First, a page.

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I’d Play A Whole Yakuza Game About Kiryu Being A Dad

I’m only four chapters into Yakuza 3 and I’d already die for dad Kazuma Kiryu. Forget storming in on clan meetings, saving sworn brothers from manhunts, and going on the run to fix a disgruntled family’s messy politics—this series shines like never before when Kiryu is raising nine kids, cooking curry, and taming stray dogs. It shines so brightly that I’d happily play a whole game of Kiryu running a little orphanage, popping into the city every now and then to pick up some groceries and find runaways far away from the criminal underworld that first defined him.

It’s a welcome change of pace from the frantic action of previous games that saw Kiryu scrambling round Kamurocho in search of bombs, fist-fighting previously dead Chairmen, and wailing on Goro Majima in underground wrestling matches. Now he’s in a Hawaiin shirt lapping it up on a tropical island with his kids and, shockingly, he’s a great dad.

One of his sons was being bullied at school so he rooted out the culprit and brought him to justice. He even goes golfing with a politician. And yeah, I suck at golf, but anything for my kids. There’s so much soul to these quieter moments because Kiryu truly cares about his family. We’ve seen him passionate and determined before, but this is different, like raising these kids strikes a whole new chord that brings out his true self. Turns out the tenets of honour that come with being a yakuza transfer over pretty damn well to parenthood. Kiryu understands right and wrong, and transfers that mantra onto the orphanage.

When you think Yakuza, you probably don’t think cutesy. Over the past few weeks I’ve blasted through the series with my partner watching on, and when Kiryu announced his retirement from a life of crime, they were shocked. It’d only been a little while since I was throwing hands with random goons in the street, and now I was sitting on the beach talking to my daughter, bringing all the kids to the table to figure out who stole someone’s pocket money, and putting on a fashion show.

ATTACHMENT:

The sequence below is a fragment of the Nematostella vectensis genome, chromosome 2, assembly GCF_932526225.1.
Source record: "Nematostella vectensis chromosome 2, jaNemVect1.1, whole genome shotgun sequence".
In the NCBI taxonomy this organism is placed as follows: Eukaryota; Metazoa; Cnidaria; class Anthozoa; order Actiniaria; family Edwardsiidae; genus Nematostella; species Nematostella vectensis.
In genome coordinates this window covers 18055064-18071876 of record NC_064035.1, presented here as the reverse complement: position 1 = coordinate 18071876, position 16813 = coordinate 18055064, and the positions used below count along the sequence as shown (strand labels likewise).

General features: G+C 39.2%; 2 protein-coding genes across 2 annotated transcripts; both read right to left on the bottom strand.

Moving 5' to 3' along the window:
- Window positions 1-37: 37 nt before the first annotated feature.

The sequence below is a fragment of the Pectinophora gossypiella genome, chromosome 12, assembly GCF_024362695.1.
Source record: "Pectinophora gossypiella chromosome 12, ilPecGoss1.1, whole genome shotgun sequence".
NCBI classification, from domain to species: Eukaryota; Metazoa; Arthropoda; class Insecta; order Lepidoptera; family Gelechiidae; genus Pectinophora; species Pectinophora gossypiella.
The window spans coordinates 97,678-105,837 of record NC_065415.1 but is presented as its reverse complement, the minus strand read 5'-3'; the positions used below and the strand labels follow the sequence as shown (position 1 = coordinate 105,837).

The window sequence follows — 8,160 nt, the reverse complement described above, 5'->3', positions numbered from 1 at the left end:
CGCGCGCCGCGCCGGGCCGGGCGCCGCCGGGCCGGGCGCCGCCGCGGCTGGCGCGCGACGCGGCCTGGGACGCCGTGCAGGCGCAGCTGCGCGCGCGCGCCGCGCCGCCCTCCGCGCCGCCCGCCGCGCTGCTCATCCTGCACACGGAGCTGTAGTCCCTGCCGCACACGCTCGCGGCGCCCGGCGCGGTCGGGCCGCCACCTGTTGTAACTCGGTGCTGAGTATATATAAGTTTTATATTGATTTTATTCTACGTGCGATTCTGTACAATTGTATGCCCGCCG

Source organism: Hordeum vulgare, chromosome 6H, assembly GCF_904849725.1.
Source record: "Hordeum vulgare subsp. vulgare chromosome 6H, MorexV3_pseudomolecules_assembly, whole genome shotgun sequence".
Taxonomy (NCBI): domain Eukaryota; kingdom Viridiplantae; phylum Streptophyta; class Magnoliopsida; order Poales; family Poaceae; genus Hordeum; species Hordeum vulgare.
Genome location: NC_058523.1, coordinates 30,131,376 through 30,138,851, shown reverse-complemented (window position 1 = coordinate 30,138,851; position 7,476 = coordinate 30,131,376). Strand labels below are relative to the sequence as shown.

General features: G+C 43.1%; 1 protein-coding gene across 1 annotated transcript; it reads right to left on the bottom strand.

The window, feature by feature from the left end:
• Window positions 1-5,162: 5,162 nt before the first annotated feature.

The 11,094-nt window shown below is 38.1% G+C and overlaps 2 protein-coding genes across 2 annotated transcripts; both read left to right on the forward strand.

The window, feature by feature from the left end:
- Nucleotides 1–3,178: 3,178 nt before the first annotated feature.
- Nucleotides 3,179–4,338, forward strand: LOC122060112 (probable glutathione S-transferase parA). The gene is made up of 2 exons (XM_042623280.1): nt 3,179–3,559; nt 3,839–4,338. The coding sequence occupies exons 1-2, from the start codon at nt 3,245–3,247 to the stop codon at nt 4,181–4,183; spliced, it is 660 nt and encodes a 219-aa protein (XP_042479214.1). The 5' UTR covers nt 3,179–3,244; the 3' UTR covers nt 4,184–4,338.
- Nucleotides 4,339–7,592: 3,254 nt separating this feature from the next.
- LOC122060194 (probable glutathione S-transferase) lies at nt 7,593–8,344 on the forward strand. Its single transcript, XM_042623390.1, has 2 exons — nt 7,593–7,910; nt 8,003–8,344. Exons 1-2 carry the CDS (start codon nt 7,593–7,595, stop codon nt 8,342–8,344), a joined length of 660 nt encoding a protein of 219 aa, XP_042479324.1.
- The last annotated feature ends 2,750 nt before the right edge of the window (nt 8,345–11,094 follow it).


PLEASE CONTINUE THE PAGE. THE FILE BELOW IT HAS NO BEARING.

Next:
It was like I’d slipped into an entirely different genre, but that’s what Yakuza does so well. It’s always balanced the wackier tone with gritty and serious heartache, whether that’s singing karaoke with Nishiki before finding out you’re on the run for a framed hit or getting wrapped up in a den of diaper-wearing yakuza. And with how the series is growing these days, maybe a tamer spin-off would be an interesting change of pace. And it’s not like it’d ditch the heartfelt storytelling we all know and love.

Happy-go-lucky games are all the rage right now. You’ve got Stardew Valley, Animal Crossing, and Minecraft, experiences all about building communities and enjoying a more peaceful existence. Sure there’s the odd spelunking session, zombie attack, or debt collector on your tail, but they’re otherwise chill. Stick on some lo-fi beats and you’ve got yourself a tranquil afternoon. How fun (and fittingly bizarre) would it be for Yakuza to tap into that market? Kiryu might be done now with Yagami and Ichiban Kasuga taking the lead, but I’d love to revisit his world and cultivate an orphanage or similar environment, growing something Shintaro Kazama would be proud of.

If Yakuza 3 is proof of anything, it’s that Kiryu can do it and it’s as fun as the usual Yakuza drama. I love walking out the gates to chit-chat with my neighbours and play baseball on the beach, even roping in other kids who’re down on their luck and in need of cheering up. We even found another stray dog in the city. I was sent on a goose chase to get food and a ball, all so we could tame it and bring it home—now when I pop back to the orphanage, we’ve got a little pup. Seeing these kids grow to love each other and accept Kiryu as their dad, coming to terms with their past, and understanding that, like the Yakuza, family isn’t all about blood is beautiful, and I’d love to see that explored in even more depth.

Families are tough. I’ve always had a strange relationship with mine and it’s been difficult coming to terms with accepting that blood doesn’t mean that you need to ignore the flaws and that you can take a break when things get toxic. So it’s okay to find families outside of that traditional setting, both in your friends and romantic relationships.

Yakuza has always been about that. Kiryu was a foster child who grew up as loved as anyone else, with a brother whose bond was as thick as blood, if not even more so. It’s easy to look at Yakuza 3’s Sunshine Orphanage as a fun little break from the usual Yakuza shenanigans, as a wholesome detour, but it’s so much more than that.

So as silly as it sounds, I say with complete sincerity that I’d love to play a whole game about Kiryu being a dad because he rocks at it. He’d do anything for those kids, blood or not, and that’s a great heart for a great story.

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